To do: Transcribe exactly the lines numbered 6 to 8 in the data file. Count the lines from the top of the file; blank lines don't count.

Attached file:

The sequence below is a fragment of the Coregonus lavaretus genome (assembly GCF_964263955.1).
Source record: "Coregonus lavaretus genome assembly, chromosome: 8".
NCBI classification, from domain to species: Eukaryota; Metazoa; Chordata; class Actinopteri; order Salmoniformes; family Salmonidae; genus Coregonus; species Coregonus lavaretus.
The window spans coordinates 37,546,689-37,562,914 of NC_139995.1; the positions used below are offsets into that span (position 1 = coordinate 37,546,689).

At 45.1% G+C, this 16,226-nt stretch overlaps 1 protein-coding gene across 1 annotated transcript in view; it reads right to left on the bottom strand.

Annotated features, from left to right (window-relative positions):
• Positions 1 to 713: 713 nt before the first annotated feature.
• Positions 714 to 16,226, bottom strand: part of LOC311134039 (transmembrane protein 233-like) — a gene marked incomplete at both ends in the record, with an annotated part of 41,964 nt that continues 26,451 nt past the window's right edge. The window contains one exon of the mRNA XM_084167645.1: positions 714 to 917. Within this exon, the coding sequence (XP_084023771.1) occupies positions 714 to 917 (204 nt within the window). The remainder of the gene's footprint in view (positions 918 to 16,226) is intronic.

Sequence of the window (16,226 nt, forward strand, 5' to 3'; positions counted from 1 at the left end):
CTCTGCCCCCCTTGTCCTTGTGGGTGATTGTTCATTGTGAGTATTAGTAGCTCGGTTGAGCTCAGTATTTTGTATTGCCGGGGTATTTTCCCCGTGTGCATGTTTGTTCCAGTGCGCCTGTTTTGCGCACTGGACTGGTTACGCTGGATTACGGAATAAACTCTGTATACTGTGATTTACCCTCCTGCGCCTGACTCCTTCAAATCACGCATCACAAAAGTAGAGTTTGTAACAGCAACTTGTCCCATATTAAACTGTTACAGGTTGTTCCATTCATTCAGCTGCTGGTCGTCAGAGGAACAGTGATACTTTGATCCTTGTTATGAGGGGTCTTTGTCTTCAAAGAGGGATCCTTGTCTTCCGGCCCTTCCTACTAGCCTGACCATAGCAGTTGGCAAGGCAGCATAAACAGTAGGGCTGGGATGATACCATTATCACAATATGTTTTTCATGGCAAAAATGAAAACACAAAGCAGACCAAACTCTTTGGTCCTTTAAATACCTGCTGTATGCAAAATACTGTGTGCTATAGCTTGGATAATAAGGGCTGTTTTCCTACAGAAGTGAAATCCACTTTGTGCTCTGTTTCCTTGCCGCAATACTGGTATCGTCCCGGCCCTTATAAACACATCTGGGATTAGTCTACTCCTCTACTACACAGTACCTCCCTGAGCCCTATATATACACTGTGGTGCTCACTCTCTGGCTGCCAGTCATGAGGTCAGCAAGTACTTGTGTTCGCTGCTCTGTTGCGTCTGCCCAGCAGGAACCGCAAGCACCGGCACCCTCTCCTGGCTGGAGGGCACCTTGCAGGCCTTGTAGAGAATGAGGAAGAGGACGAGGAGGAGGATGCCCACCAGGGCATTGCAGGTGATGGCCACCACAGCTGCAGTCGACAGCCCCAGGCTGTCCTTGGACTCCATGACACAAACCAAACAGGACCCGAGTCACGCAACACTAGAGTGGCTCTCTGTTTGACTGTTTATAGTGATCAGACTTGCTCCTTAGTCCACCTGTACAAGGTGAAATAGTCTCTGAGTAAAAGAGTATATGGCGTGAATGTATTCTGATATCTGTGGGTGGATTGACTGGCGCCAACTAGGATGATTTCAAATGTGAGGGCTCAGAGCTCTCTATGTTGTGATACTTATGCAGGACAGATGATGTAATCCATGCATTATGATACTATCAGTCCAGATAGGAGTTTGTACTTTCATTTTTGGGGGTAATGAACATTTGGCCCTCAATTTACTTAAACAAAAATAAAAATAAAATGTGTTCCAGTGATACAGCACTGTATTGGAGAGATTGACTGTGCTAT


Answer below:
Annotated features, from left to right (window-relative positions):
• Positions 1 to 713: 713 nt before the first annotated feature.
• Positions 714 to 16,226, bottom strand: part of LOC311134039 (transmembrane protein 233-like) — a gene marked incomplete at both ends in the record, with an annotated part of 41,964 nt that continues 26,451 nt past the window's right edge. The window contains one exon of the mRNA XM_084167645.1: positions 714 to 917. Within this exon, the coding sequence (XP_084023771.1) occupies positions 714 to 917 (204 nt within the window). The remainder of the gene's footprint in view (positions 918 to 16,226) is intronic.